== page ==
Sometimes reading footnotes in Norwegian folktales books is like finding treasures. The footnotes usually refers to other variantions or other stories collected. These stories, could maybe hardly be called stories, as there are only fragments or skeletons of stories. But an experienced storyteller will easily read and create a coherent narrative out of them. So, from that point of view, these fragments are treasures.

I thought I’d share a few of these half-finished stories. The first is rather cruel. It was written in 1880 by a son who heard his father tell it. There once was a girl who was getting married, but she would only marry a man who had red hair and a blue nose. After they were married, they went for a walk. They walked past the three churches and the man walked in and was staying long in all. When he was in the third church, she looked in to see what he was doing. He ate a corpse. Back home, he asked her if she had seen anything, and she said that she had seen a man who eating a corpse. Three nights they went for a walk in the woods, the third night he killed her and ate her up. The end gives the story a comic flavour.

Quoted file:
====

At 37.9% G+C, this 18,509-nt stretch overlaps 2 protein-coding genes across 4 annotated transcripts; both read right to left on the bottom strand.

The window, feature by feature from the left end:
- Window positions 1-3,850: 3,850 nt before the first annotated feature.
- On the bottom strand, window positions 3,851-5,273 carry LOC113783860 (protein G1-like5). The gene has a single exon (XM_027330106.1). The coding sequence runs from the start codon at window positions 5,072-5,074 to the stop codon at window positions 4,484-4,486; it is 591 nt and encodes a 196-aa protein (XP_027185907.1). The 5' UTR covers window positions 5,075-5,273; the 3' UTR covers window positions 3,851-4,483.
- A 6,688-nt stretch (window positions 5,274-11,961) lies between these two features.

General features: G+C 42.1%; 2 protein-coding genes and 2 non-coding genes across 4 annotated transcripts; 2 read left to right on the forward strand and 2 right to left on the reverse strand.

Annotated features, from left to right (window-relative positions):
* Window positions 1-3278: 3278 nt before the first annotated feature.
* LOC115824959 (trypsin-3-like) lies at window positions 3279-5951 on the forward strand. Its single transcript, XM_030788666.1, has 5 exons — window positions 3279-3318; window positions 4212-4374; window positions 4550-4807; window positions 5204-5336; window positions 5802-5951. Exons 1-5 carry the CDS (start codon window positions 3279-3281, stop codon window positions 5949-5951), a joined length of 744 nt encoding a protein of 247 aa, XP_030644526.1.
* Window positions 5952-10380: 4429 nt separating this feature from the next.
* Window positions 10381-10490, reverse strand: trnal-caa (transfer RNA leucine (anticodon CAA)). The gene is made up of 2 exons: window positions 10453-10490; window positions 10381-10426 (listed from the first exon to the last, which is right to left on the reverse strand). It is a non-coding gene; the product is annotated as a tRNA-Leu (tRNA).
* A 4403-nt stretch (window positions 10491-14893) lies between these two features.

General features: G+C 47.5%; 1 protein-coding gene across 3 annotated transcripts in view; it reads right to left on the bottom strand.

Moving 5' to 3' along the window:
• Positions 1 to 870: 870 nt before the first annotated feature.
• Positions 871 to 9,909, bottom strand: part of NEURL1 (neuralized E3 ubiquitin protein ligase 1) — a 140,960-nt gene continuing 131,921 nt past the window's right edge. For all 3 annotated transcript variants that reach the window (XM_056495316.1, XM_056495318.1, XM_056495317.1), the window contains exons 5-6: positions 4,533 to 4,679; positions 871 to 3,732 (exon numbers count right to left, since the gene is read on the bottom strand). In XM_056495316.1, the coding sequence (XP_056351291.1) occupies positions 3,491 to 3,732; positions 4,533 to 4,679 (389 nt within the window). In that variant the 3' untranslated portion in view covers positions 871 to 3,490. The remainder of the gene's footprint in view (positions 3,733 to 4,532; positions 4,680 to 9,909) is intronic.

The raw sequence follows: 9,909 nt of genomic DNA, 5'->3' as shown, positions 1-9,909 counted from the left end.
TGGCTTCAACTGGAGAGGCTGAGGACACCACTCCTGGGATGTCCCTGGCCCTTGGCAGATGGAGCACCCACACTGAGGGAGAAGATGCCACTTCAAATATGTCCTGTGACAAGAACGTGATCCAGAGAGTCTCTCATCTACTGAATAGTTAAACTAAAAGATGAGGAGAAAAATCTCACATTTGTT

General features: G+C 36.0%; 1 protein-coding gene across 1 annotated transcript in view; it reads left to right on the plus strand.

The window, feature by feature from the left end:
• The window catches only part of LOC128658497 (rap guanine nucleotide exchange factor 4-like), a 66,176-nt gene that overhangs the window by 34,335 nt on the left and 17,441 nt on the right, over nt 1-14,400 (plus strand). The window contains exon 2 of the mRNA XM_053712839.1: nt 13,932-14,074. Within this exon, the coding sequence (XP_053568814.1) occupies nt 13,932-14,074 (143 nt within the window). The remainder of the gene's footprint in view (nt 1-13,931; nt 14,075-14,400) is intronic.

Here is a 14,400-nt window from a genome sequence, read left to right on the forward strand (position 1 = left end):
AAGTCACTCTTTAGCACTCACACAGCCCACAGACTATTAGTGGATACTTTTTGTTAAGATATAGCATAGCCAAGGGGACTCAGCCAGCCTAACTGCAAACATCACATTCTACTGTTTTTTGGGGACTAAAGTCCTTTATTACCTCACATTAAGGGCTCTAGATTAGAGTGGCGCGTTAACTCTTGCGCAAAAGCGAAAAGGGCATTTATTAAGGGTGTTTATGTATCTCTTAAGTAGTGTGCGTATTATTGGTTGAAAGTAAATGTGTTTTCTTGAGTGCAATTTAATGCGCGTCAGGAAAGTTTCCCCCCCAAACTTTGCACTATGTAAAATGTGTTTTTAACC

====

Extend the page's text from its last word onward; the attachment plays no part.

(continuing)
The next draft is an exciting beginning of varianten of Whitebear King Valemon or Beauty and the Beast. It is as follows: A king was out hunting. There he met a wolf who suggested that they should play cards. If the king won he would get a tree that shone like the sun, if the the wolf won he would get the king’s daughter. The King was so afraid for his daughter that he could not bear if it was a fly on her. King won. But this was repeated and the wolf won the princess …

The third is very fragmented. But it has a picture that makes it interesting. There are variations of the story, so the beginning can be used in another context. A man had wealth, but no son. Finally he decided to forge a son. One evening he had completed a human form. ”Now it only lacks the life”, thought the man. In the morning the son was standing working. His son was strong and had to eat a lot of food. The father could not have him at home anymore, so his son became a soldier.